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Research Spending & Results

Award Detail

Doing Business As Name:BIOCOGNIV INC.
  • Artur Adib
  • (802) 265-0145
Award Date:07/07/2020
Estimated Total Award Amount: $ 209,881
Funds Obligated to Date: $ 209,881
  • FY 2020=$209,881
Start Date:09/01/2020
End Date:08/31/2021
Transaction Type:Grant
Awarding Agency Code:4900
Funding Agency Code:4900
CFDA Number:47.041
Primary Program Source:040100 NSF RESEARCH & RELATED ACTIVIT
Award Title or Description:SBIR Phase I: Development of a Novel Diagnostic Test for Pulmonary Embolism Based on Artificial Intelligence and Spectral Analysis of Blood
Federal Award ID Number:2014934
DUNS ID:117236002
Program:SBIR Phase I
Program Officer:
  • Peter Atherton
  • (703) 292-8772

Awardee Location

Street:4 OAK HILL DR
County:South Burlington
Awardee Cong. District:00

Primary Place of Performance

Organization Name:BIOCOGNIV INC.
Street:4 Laurel Hill Dr, Suite 1
City:South Burlington
County:South Burlington
Cong. District:00

Abstract at Time of Award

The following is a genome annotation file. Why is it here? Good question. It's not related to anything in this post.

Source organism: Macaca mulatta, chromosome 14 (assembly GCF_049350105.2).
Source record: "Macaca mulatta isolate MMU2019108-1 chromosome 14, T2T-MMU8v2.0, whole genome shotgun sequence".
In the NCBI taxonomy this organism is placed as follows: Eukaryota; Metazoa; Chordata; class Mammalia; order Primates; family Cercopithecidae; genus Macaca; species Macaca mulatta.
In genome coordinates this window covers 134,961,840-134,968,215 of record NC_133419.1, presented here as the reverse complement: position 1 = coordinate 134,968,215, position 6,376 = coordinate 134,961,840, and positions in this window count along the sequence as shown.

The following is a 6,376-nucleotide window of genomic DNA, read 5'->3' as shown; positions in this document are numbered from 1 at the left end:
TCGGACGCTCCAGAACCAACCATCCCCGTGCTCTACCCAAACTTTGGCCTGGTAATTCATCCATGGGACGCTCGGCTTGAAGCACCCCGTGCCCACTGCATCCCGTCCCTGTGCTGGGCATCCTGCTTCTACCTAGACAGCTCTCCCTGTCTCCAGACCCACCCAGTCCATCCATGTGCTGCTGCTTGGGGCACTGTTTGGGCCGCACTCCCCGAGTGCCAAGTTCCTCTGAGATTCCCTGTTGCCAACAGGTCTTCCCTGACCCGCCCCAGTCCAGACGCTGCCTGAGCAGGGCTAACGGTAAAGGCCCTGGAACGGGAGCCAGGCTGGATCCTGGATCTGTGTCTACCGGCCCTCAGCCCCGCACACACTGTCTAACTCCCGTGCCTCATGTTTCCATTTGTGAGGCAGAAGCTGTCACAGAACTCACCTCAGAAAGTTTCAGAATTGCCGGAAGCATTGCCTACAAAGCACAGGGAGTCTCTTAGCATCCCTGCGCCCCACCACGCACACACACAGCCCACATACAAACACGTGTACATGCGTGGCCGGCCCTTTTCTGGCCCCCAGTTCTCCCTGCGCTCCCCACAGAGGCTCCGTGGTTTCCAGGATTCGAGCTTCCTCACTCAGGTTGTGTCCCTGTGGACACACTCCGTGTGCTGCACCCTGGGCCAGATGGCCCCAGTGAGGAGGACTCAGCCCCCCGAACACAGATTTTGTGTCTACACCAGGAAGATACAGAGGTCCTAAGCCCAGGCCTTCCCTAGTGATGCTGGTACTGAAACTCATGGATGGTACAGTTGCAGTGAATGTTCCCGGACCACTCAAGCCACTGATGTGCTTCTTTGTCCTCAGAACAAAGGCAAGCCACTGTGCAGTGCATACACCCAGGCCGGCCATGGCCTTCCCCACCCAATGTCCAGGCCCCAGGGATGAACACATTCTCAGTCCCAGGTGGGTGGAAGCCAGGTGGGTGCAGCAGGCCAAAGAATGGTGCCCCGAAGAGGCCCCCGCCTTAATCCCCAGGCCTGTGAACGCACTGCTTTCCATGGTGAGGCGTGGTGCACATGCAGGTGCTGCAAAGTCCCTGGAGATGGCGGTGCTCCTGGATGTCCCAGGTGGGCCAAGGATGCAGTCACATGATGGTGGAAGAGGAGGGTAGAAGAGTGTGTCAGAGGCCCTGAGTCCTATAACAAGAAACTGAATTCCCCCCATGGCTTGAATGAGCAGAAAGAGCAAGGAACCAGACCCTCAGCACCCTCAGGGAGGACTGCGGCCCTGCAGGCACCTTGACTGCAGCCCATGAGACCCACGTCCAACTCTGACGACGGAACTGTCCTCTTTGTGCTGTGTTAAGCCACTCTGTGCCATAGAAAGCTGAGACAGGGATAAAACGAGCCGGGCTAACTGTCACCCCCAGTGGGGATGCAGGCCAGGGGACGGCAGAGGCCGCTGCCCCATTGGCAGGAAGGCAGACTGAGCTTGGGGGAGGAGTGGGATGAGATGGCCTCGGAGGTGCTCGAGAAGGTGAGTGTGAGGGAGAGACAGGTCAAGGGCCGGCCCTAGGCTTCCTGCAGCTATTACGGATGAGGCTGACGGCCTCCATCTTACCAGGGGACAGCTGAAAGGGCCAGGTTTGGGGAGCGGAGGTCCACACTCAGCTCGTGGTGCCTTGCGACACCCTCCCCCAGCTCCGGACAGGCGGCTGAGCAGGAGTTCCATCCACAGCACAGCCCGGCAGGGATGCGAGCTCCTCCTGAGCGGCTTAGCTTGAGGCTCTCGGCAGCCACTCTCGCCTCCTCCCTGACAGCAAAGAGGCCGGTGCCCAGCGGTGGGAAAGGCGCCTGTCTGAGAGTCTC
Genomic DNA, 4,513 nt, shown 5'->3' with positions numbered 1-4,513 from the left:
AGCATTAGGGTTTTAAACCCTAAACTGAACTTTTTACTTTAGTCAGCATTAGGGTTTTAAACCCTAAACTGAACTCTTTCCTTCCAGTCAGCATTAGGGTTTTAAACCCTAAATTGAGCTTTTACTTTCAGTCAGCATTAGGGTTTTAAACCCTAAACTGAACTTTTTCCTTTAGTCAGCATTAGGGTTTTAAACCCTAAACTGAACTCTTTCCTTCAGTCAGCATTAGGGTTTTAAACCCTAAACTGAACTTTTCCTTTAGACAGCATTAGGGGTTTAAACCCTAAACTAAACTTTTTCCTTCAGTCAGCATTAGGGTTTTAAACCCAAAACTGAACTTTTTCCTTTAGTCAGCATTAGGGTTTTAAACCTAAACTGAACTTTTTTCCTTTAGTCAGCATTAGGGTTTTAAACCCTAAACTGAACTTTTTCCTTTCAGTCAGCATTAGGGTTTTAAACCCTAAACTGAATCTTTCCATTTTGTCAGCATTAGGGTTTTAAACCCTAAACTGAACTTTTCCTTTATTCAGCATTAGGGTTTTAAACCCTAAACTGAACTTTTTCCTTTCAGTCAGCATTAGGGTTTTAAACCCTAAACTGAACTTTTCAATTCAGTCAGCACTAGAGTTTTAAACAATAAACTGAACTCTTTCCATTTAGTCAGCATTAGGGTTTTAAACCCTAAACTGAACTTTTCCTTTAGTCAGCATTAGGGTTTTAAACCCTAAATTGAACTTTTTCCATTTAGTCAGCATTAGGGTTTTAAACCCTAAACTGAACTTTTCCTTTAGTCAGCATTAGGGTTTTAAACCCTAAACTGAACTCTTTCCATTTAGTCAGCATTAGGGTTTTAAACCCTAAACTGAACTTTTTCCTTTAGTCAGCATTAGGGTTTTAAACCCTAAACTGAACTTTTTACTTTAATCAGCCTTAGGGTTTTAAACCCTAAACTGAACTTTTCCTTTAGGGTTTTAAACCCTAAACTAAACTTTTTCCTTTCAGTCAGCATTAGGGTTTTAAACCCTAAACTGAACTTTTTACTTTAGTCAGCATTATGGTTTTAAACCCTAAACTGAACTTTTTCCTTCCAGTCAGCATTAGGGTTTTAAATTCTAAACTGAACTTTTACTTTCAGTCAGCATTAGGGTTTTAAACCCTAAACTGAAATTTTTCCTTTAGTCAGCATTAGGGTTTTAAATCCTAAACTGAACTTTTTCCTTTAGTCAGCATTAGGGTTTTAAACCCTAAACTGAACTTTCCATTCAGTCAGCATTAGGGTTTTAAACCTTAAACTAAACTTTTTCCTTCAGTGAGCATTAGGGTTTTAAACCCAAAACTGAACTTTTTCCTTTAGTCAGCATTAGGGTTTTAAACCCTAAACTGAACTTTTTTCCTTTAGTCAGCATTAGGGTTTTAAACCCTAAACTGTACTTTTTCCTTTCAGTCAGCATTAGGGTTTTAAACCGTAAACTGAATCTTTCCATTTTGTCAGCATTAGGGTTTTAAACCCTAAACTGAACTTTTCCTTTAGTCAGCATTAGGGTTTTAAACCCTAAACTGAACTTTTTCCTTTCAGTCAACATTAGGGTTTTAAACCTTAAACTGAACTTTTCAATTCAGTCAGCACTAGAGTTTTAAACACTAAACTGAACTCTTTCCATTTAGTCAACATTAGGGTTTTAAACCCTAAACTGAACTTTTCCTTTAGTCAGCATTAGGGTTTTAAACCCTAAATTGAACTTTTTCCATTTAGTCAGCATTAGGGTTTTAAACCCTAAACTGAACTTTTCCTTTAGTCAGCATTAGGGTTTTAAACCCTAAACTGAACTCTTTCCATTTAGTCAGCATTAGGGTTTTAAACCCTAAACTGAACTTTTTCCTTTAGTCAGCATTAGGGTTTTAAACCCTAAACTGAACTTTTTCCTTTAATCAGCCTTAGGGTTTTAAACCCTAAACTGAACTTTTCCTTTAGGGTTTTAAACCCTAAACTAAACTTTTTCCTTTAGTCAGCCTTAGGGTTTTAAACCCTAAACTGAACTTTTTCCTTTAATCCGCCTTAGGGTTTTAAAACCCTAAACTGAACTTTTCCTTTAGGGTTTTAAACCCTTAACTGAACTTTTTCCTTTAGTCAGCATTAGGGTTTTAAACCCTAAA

The broader impact of this Small Business Innovation Research (SBIR) Phase I project will result from the development of a fast, non-invasive, and highly accurate test to diagnose pulmonary embolism in the emergency department. In the United States, pulmonary embolism (PE) affects up to 1 million patients per year and is responsible for nearly 100,000 yearly deaths. Its diagnosis is challenging due to the presentation of nonspecific symptoms and the lack of high-accuracy screening methods. While the current standard of care is to rule out PE with an established blood test (D-Dimer), approximately 90% of those results are false positives, causing the test to be used with restraint in the clinic, and leading to both the underdiagnosis of the disease and the overuse of strongly radiative imaging methods like CT pulmonary angiograms. A new, highly specific test for PE could increase patient safety, standardize clinical care processes, reduce costs and save lives. This Small Business Innovation Research (SBIR) Phase I project will develop and validate a new diagnostic tool for PE based on the combination of fast blood spectroscopy and modern machine learning (ML) algorithms. A key aim of the research is demonstrating that ML combined with blood spectroscopy can substantially outperform the D-Dimer biomarker test, which has notoriously low specificity (~40%). An important Phase I milestone will be to show that the specificity of the resulting PE test either (a) already surpasses that of the D-Dimer test when trained on the relatively small dataset used in this Phase I proposal, or (b) substantially increases with the size of the training dataset, so that the test can outperform D-Dimer simply by procuring a larger pool of blood samples. The technical challenges addressed in this phase include evaluating different spectroscopic methods and modalities, minimizing the coefficient of variation for spectra acquisition, as well as designing and optimizing ML models for one-dimensional spectral data. This award reflects NSF's statutory mission and has been deemed worthy of support through evaluation using the Foundation's intellectual merit and broader impacts review criteria.

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